Collection published: 2017
Contents originally published: 2017
Read: July 2021
Writers: Rob Williams & Alex Paknadel
Artists: I. N. J. Culbard, Simon Fraser, Leandro Casco, Wellington Diaz
Colorists: Triona Farrell, Gary Caldwell
This volume opens "Year Three" of Titan's Eleventh Doctor ongoing, and as always, I find it excellent stuff. The opening two-parter, "Remembrance"/"The Scream" by returning writer Rob Williams with artists I. N. J. Culbard, Leandro Casco, and Wellington Diaz, takes the Doctor and Alice first to the funeral of their old friend John Jones, and then to a trap laid for them by a Silence who's so good at being forgotten that not even his own people remember who he is. As always, it's full of bonkers, delightful, dark stuff that is both very Doctor Who and nothing like the tv show. (Well, actually, it reminds me a lot of the first half of series 6's opening two-parter; "The Impossible Astronaut" is a delightfully disconcerting opening that I felt "Day of the Moon" didn't really capitalize on, and this pushes out even further in that direction.) My only complaint here is that what actually happened to the memories of the Doctor and Alice is a bit nebulous; their quest to regain them seem to be the Year Three arc, but it also seems that they remember most things!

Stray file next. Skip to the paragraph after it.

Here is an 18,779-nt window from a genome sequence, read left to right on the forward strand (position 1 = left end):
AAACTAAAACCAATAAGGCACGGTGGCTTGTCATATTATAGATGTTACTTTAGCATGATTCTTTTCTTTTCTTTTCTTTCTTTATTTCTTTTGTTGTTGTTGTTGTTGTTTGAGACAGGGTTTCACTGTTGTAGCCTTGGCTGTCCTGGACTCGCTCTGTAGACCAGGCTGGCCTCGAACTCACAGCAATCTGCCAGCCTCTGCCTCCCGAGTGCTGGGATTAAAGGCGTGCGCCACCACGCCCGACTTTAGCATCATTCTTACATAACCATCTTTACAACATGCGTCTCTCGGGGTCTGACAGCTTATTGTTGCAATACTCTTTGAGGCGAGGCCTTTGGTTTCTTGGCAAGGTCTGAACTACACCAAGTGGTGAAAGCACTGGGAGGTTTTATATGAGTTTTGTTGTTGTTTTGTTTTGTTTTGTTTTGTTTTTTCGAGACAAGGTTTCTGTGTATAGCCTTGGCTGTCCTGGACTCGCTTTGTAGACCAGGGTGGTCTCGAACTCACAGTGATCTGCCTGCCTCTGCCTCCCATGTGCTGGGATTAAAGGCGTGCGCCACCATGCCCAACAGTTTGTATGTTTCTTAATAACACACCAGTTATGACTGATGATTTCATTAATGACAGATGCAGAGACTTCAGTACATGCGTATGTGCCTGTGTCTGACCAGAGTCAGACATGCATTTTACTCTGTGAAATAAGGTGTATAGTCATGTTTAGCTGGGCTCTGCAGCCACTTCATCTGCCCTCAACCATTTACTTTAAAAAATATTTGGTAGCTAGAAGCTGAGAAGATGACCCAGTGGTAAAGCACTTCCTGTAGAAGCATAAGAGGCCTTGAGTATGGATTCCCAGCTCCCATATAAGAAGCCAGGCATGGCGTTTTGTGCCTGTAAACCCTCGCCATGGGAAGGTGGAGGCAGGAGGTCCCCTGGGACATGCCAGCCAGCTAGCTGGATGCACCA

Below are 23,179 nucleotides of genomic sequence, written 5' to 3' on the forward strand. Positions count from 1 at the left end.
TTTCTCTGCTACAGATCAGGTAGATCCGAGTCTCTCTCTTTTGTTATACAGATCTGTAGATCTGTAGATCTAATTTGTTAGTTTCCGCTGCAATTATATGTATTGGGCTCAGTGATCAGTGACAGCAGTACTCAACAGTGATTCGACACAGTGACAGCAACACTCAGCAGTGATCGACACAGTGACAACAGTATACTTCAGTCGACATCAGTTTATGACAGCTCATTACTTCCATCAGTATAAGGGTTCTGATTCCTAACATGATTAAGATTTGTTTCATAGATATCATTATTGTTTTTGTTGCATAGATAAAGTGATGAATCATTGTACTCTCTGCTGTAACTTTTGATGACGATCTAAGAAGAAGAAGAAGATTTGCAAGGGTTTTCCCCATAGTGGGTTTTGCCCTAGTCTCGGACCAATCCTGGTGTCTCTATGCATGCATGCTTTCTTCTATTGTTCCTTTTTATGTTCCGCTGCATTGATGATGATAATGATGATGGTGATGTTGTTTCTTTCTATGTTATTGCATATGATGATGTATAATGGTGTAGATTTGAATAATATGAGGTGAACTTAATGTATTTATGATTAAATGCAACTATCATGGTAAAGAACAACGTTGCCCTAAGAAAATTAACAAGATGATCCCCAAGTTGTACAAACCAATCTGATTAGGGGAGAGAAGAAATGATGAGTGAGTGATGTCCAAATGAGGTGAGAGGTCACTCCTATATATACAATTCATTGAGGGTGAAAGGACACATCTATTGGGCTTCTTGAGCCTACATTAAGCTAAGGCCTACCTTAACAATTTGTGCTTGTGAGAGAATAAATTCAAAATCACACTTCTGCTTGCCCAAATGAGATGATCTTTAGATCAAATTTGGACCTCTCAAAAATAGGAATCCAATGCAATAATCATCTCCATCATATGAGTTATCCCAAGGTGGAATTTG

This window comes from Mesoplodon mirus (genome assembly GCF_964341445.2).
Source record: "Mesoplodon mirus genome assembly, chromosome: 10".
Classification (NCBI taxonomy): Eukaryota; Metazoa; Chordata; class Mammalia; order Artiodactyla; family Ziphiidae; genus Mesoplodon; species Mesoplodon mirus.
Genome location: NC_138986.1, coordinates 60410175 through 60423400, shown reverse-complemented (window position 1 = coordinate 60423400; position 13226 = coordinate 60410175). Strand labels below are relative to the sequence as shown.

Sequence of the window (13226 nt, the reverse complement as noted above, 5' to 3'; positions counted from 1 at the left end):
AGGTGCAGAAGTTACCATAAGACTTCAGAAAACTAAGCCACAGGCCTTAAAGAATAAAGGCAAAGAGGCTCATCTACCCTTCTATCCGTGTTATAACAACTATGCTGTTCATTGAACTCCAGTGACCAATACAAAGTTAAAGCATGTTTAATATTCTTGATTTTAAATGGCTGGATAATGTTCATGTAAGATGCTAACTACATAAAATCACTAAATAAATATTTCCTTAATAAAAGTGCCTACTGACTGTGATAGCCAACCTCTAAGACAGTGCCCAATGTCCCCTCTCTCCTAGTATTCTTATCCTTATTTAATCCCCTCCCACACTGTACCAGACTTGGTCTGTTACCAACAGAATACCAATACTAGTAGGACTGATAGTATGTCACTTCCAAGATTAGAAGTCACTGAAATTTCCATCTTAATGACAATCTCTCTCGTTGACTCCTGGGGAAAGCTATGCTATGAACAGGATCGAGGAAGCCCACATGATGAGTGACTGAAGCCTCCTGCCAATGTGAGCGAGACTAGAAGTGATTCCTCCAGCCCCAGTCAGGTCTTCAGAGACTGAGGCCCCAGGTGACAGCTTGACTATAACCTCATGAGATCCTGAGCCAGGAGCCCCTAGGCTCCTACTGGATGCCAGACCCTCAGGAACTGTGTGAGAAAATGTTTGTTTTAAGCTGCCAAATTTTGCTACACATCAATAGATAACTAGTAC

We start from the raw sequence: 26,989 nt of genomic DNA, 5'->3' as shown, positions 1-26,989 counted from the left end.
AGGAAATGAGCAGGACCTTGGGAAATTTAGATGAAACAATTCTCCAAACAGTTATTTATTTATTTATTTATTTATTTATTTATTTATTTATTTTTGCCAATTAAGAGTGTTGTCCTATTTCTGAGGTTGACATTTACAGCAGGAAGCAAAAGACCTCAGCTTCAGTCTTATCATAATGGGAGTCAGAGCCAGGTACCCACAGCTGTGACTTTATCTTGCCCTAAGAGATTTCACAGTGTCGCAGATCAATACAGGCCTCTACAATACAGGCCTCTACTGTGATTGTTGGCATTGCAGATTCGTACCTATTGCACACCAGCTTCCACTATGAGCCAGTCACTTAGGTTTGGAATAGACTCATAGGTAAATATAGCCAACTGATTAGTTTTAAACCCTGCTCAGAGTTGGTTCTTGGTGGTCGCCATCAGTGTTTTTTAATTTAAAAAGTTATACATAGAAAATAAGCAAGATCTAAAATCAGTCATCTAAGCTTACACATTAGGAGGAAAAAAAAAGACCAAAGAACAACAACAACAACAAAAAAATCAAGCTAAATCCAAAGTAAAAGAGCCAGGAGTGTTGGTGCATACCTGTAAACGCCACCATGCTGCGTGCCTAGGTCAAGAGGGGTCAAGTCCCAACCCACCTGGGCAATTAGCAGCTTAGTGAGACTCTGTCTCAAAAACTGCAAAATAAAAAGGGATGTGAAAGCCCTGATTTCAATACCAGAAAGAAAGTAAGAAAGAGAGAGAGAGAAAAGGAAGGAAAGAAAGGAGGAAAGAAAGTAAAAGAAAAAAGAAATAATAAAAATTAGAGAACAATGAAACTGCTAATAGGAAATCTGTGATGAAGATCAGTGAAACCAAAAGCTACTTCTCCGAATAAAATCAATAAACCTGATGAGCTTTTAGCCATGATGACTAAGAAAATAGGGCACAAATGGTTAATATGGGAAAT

As always, Rob Williams trades off his stories with another writer; in this case, newcomer Alex Paknadel writes "The Tragical History Tour" with returning artist Simon Fraser. Again, this is a story with an off-the-wall concept: time on Earth becomes spatialized, so you can get from one year to the next just by walking. The late 1960s start invading future years to take their stuff; the Doctor, Alice, and the Sapling bump into Alice's neighbor Kushak, all whose past selves are taking refuge in his 2015 apartment. So the Doctor, Alice, the Sapling, and all the Kushaks pile into a bus and drive back to 1968 to figure out what's going on! I enjoyed it a lot, though I did wish it was a three-parter as I felt the character(s) of Kushak kind of got lost in the midst of everything else. But this is a series that never does three-parters really, and is probably better for it; The Eleventh Doctor rockets through concepts that other Titan ongoings would probably drag out to tedium, always chasing the novelty that makes it always the best of the ongoings.
I read an issue of Titan's Doctor Who comic every day (except when I have hard-copy comics to read). Next up in sequence: The Tenth Doctor: Facing Fate: Breakfast at Tyranny's